New York Gov. David Paterson on Thursday introduced a bill to permit same-sex “marriages” to be contracted in the state, claiming it to be a “civil rights issue” and the “right way” spiritually. One Democratic Senator who is organizing opposition to the measure called the bill “a laugh in the face” of New York City’s new archbishop.
According to the Associated Press, Gov. Paterson defended his action before a news conference in Manhattan.
“Anyone that has ever experienced degradation or intolerance would understand the solemn duty and how important it actually is,” he said. “This is a civil rights issue. Civil rights don't wait for the right time.”
The governor, who said he was baptized a Catholic, said the proposal was the “right way” from a spiritual standpoint.
In 2007 the Democrat-controlled New York legislature’s lower house, the Assembly, passed a same-sex “marriage” bill by an 85 to 61 vote, but it was not put to a vote in the state Senate.
The Assembly is expected to again pass the bill. The Senate is now controlled by Democrats for the first time in more than 40 years. However, their 32 senators only slightly outnumber the 30 Republicans in that body.
At least one Democratic Senator, Sen. Ruben Diaz, has said he opposes Gov. Paterson’s measure.
Sen. Diaz, an evangelical pastor from the Bronx, said it was disrespectful of the governor to introduce the legislation in the same week that Catholics celebrated the installation of the new Archbishop of New York City Timothy Dolan.
Commenting ahead of yesterday's installation, Diaz said, "If I were Governor Paterson, I would abstain from going to St. Patrick’s Cathedral for the welcoming ceremony and to celebrate Mass."
On Thursday he met with religious leaders to discuss how to defeat the bill. According to the senator's website, the meeting’s aim was to inform Hispanics, Catholics, evangelicals and others opposed to same-sex “marriage” of his opposition to the proposal and of ways to prevent the bill’s passage.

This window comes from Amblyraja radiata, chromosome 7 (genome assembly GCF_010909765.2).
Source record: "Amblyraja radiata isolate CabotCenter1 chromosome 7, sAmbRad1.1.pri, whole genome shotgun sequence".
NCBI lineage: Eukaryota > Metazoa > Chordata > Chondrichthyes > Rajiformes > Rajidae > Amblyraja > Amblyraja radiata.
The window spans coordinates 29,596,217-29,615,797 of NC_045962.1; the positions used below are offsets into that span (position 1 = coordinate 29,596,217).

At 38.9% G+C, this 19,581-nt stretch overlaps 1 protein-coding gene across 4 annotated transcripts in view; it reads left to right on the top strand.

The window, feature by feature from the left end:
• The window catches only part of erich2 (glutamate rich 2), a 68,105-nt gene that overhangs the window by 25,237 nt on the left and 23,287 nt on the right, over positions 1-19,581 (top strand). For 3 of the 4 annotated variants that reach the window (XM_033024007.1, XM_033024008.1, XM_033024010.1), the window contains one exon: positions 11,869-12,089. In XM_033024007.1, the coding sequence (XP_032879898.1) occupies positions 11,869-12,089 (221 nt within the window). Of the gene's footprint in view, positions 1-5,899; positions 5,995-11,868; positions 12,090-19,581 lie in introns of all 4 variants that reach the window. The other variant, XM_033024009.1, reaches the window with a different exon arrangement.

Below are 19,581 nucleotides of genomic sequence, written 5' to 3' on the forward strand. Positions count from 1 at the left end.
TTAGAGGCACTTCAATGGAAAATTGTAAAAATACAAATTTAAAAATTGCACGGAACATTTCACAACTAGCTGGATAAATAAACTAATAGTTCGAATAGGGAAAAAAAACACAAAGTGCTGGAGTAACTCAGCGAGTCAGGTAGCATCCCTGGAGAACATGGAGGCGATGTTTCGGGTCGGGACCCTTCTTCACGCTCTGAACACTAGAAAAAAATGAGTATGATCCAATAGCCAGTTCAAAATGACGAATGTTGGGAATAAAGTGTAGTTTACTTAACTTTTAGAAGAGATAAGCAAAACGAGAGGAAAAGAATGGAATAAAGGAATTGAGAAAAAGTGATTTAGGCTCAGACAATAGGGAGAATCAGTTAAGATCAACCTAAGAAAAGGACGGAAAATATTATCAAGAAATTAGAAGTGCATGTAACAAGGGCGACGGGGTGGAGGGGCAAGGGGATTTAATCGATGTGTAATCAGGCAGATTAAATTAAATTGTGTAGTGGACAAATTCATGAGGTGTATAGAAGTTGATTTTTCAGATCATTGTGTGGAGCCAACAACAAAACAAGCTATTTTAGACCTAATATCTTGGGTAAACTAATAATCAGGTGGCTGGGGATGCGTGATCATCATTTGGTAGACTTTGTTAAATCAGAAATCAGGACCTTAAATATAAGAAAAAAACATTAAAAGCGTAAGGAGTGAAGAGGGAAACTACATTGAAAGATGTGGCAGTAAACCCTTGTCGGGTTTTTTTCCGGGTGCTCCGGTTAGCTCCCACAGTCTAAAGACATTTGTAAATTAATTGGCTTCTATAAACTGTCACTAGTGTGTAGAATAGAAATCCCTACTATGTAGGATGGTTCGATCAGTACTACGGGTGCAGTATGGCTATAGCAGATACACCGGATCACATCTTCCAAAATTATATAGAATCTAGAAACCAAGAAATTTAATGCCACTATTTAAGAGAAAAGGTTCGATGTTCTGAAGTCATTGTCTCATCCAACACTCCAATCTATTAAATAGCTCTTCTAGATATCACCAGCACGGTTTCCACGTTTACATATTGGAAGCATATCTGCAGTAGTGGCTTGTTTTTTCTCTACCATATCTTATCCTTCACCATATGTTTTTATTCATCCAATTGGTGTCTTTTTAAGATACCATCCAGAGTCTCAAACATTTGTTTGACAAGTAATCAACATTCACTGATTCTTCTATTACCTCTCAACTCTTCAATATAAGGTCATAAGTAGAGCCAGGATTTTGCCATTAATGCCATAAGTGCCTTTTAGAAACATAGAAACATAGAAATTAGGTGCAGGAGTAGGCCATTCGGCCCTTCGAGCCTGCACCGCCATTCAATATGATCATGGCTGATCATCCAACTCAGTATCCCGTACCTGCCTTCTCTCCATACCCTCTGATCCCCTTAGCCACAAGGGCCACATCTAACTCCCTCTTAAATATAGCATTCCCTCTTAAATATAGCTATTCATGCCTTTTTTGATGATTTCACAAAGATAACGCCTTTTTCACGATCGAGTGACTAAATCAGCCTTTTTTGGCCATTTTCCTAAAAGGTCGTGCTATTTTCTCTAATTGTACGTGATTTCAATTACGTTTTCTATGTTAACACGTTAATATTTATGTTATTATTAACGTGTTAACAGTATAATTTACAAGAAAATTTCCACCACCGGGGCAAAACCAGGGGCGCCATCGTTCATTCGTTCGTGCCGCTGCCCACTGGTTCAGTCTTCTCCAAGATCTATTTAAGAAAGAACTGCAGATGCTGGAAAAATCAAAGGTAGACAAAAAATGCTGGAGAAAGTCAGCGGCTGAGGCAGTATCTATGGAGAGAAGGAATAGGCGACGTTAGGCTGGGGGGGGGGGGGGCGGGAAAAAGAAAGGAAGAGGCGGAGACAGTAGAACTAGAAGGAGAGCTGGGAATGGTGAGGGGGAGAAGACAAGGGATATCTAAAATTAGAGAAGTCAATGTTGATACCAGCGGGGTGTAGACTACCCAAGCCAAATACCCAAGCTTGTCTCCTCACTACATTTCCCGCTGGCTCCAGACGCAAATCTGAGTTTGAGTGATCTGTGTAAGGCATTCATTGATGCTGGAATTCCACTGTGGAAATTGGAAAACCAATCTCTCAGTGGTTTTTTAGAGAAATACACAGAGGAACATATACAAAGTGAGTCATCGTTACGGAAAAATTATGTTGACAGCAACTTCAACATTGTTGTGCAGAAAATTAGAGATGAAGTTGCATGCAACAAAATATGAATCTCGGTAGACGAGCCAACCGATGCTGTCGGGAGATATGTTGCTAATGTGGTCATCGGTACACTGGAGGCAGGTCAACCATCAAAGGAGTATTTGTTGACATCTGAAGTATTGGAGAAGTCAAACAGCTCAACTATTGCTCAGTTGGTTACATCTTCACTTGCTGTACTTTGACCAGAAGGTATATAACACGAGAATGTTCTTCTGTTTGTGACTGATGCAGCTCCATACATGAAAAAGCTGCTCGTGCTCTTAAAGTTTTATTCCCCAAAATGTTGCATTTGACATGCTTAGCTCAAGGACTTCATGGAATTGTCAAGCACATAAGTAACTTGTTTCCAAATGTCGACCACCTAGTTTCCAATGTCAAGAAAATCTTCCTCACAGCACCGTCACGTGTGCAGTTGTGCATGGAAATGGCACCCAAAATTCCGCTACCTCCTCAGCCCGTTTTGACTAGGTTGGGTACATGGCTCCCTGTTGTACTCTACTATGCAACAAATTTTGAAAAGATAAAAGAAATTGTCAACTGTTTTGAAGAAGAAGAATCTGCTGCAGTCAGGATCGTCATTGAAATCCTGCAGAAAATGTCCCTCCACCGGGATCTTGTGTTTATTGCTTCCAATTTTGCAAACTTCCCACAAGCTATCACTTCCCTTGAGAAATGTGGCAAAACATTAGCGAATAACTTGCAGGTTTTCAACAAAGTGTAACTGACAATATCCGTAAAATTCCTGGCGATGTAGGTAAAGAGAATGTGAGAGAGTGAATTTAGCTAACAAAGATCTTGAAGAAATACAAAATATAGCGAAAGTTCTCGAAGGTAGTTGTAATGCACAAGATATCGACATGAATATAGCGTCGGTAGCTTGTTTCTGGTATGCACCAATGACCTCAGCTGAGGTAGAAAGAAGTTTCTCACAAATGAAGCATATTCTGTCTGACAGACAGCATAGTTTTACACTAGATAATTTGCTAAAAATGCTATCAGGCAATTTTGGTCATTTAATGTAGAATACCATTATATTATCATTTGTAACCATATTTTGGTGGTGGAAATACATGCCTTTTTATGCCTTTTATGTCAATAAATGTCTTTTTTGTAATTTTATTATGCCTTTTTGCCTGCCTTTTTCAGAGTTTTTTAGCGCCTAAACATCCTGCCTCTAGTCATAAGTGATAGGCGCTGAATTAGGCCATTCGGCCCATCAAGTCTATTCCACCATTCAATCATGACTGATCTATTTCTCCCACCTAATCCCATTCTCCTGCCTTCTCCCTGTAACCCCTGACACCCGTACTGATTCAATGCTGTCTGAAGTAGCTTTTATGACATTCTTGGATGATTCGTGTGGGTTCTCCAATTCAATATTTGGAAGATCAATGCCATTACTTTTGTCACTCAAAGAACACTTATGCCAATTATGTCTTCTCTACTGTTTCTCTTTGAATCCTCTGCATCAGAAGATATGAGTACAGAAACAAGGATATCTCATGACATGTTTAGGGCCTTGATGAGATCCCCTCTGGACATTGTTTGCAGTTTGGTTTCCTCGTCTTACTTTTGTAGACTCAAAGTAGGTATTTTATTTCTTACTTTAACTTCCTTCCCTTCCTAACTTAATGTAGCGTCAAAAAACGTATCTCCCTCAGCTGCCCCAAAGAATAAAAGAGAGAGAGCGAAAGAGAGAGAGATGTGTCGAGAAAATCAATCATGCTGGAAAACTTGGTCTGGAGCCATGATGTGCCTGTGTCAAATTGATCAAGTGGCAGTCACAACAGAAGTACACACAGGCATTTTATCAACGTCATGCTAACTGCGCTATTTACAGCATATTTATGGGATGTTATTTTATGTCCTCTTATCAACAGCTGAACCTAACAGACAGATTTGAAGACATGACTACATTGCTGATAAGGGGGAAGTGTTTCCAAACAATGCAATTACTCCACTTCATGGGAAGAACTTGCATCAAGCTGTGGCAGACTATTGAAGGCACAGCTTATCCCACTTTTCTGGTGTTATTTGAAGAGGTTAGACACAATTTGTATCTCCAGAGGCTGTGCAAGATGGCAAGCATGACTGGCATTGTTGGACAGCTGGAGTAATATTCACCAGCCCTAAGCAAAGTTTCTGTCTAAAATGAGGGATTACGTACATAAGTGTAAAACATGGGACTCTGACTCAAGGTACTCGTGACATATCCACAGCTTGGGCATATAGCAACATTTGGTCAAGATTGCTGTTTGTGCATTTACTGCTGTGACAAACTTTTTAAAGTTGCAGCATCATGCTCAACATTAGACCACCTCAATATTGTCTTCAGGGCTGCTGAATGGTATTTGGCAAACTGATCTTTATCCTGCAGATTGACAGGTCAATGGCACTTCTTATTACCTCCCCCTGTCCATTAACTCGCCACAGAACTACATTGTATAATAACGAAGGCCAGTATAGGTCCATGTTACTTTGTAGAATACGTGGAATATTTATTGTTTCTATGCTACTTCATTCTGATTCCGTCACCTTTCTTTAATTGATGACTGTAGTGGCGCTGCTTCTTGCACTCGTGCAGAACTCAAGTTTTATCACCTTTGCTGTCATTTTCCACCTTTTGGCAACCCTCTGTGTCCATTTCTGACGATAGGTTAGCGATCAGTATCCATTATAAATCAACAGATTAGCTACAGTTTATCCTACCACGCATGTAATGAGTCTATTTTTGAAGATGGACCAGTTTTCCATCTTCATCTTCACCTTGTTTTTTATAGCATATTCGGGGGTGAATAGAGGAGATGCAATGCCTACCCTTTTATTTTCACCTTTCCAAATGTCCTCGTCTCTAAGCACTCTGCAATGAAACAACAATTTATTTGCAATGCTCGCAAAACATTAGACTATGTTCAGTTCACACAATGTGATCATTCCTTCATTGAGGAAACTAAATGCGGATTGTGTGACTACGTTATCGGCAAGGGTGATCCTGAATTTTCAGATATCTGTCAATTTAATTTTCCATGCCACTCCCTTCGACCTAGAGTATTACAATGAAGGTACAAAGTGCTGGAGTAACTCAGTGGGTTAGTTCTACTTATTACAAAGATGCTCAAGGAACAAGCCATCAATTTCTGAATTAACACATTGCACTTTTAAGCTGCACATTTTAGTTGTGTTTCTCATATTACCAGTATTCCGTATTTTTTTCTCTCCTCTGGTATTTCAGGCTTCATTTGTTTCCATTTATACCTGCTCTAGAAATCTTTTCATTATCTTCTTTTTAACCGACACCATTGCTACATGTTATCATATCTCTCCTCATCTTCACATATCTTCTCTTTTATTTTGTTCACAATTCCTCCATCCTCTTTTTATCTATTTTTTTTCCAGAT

"I think it's a laugh in the face of the new archbishop," Sen. Diaz said before the meeting. "The Jews just finished their holy week. The Catholics just received the new archbishop. The evangelical Christians just celebrated Good Friday and resurrection. He comes out to do this at this time? It's a challenge the governor is sending to every religious person in New York and the time for us has come for us to accept the challenge."
Senate Majority Leader Malcolm Smith, who supports the measure, said he does not think the bill has enough votes to pass.
A March poll from Marist College showed the governor’s job approval rating was at 26 percent, the Associated Press says.
CNA contacted the Archdiocese of New York on Thursday but was told its spokesman was unavailable.
Speaking before his April 15 installation as archbishop, Archbishop Dolan told a press conference that in his first day in office he would meet with advisers to discuss the most effective way to communicate the positions of the Catholic Church on “controversial moral issues.”
He said he would continue to “preach the truth” and “apply the immutable teachings of Jesus and his Church to contemporary situations,” including same-sex marriage.
While rejecting the “bully pulpit” label as having aggressive and bitter connotations, he stressed he will not “shy away from [controversial topics] and won’t sidestep them.” He promised to articulate the Church’s position and remain “active and present” on principles related to faith and morals.